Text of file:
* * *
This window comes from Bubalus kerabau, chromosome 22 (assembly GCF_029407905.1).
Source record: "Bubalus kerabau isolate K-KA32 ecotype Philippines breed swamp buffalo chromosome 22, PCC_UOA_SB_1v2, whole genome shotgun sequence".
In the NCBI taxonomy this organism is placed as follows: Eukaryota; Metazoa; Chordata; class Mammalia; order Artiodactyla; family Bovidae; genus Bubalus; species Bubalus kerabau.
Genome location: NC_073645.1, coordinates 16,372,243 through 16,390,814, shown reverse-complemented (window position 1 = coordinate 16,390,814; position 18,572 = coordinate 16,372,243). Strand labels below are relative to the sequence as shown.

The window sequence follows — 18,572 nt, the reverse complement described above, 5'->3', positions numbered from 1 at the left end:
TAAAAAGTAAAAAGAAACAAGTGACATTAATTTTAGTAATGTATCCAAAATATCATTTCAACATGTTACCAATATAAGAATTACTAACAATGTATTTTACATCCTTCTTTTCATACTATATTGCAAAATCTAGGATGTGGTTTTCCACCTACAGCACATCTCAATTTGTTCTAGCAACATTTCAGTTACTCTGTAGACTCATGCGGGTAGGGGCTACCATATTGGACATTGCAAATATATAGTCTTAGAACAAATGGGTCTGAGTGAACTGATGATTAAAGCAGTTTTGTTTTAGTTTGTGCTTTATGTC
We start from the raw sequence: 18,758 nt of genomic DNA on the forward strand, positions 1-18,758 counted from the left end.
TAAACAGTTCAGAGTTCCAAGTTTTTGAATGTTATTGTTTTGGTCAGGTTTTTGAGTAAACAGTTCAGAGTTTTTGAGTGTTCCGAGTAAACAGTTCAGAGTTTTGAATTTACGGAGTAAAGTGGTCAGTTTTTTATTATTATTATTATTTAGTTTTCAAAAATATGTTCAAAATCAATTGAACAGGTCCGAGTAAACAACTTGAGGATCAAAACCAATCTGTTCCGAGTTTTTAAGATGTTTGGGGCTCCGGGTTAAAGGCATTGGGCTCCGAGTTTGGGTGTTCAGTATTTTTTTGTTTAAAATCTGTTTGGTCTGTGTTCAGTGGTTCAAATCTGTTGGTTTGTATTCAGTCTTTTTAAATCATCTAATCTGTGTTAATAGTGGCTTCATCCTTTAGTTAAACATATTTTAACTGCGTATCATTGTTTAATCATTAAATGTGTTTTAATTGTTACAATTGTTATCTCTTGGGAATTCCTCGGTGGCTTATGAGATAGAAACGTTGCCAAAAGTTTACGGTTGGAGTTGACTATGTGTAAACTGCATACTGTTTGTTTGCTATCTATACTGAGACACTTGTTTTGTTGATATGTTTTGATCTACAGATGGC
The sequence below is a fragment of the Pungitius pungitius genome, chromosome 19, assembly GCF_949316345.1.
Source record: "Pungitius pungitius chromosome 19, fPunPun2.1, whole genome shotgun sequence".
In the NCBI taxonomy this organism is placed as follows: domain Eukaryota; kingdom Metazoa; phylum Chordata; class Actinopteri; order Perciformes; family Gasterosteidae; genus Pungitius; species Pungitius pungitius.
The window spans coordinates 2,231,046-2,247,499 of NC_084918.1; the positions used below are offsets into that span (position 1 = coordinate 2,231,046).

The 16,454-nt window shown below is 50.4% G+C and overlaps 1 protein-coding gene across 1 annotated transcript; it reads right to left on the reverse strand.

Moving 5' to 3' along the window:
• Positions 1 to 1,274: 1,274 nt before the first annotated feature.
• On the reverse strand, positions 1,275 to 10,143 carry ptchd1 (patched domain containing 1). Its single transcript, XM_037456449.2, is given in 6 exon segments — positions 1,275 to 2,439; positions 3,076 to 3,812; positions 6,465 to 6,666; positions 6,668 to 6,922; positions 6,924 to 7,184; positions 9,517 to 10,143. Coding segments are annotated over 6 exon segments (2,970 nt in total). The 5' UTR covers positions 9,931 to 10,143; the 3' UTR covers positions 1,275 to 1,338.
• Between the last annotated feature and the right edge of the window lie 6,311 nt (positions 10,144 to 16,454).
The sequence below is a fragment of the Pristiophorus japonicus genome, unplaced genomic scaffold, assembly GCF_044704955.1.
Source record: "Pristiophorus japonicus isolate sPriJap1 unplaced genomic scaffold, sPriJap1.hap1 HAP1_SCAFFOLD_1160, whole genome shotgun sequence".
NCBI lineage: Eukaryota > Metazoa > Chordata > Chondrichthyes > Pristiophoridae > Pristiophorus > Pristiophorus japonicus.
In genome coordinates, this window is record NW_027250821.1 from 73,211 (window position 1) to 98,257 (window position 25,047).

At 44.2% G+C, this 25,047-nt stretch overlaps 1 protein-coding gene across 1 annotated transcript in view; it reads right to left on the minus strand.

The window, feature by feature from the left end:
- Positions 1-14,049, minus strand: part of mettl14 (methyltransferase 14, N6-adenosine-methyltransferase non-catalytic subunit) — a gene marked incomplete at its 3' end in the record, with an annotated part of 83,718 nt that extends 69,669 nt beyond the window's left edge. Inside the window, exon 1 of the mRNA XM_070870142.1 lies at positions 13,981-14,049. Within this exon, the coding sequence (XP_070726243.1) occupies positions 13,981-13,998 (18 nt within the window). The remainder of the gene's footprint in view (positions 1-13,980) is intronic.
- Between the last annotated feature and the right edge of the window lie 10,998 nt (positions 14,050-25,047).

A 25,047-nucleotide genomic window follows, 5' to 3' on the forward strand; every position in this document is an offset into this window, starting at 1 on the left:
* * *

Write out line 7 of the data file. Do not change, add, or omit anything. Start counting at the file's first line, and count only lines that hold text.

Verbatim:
We start from the raw sequence: 18,758 nt of genomic DNA on the forward strand, positions 1-18,758 counted from the left end.